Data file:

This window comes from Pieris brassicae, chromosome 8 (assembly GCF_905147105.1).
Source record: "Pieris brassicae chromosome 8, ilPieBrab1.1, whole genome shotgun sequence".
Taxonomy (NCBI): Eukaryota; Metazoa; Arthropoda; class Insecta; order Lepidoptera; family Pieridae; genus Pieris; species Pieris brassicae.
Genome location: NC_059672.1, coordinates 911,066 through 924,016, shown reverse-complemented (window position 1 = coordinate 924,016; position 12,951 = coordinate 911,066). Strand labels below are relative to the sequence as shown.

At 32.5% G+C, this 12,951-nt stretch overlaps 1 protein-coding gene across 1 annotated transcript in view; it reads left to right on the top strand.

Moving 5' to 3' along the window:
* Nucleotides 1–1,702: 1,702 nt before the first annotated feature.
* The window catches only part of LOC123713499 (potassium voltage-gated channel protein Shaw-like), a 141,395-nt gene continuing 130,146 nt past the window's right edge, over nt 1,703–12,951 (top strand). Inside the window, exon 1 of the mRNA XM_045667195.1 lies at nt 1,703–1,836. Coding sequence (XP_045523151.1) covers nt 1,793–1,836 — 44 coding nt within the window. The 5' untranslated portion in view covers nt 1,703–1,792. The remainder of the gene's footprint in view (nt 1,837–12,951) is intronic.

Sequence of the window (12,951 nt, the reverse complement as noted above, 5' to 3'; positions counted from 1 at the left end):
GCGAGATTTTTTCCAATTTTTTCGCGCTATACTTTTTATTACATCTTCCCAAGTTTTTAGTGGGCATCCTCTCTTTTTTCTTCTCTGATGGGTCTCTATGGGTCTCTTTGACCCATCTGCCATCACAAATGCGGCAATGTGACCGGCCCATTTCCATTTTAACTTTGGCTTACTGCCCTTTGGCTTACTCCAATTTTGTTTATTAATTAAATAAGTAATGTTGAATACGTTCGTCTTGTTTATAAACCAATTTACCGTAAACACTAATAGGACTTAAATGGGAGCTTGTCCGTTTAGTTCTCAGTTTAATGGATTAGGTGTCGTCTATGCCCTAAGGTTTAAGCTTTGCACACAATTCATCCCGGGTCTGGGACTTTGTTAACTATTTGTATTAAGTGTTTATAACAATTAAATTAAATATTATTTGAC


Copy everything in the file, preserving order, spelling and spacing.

This window comes from Pieris brassicae, chromosome 8 (assembly GCF_905147105.1).
Source record: "Pieris brassicae chromosome 8, ilPieBrab1.1, whole genome shotgun sequence".
Taxonomy (NCBI): Eukaryota; Metazoa; Arthropoda; class Insecta; order Lepidoptera; family Pieridae; genus Pieris; species Pieris brassicae.
Genome location: NC_059672.1, coordinates 911,066 through 924,016, shown reverse-complemented (window position 1 = coordinate 924,016; position 12,951 = coordinate 911,066). Strand labels below are relative to the sequence as shown.

At 32.5% G+C, this 12,951-nt stretch overlaps 1 protein-coding gene across 1 annotated transcript in view; it reads left to right on the top strand.

Moving 5' to 3' along the window:
* Nucleotides 1–1,702: 1,702 nt before the first annotated feature.
* The window catches only part of LOC123713499 (potassium voltage-gated channel protein Shaw-like), a 141,395-nt gene continuing 130,146 nt past the window's right edge, over nt 1,703–12,951 (top strand). Inside the window, exon 1 of the mRNA XM_045667195.1 lies at nt 1,703–1,836. Coding sequence (XP_045523151.1) covers nt 1,793–1,836 — 44 coding nt within the window. The 5' untranslated portion in view covers nt 1,703–1,792. The remainder of the gene's footprint in view (nt 1,837–12,951) is intronic.

Sequence of the window (12,951 nt, the reverse complement as noted above, 5' to 3'; positions counted from 1 at the left end):
GCGAGATTTTTTCCAATTTTTTCGCGCTATACTTTTTATTACATCTTCCCAAGTTTTTAGTGGGCATCCTCTCTTTTTTCTTCTCTGATGGGTCTCTATGGGTCTCTTTGACCCATCTGCCATCACAAATGCGGCAATGTGACCGGCCCATTTCCATTTTAACTTTGGCTTACTGCCCTTTGGCTTACTCCAATTTTGTTTATTAATTAAATAAGTAATGTTGAATACGTTCGTCTTGTTTATAAACCAATTTACCGTAAACACTAATAGGACTTAAATGGGAGCTTGTCCGTTTAGTTCTCAGTTTAATGGATTAGGTGTCGTCTATGCCCTAAGGTTTAAGCTTTGCACACAATTCATCCCGGGTCTGGGACTTTGTTAACTATTTGTATTAAGTGTTTATAACAATTAAATTAAATATTATTTGAC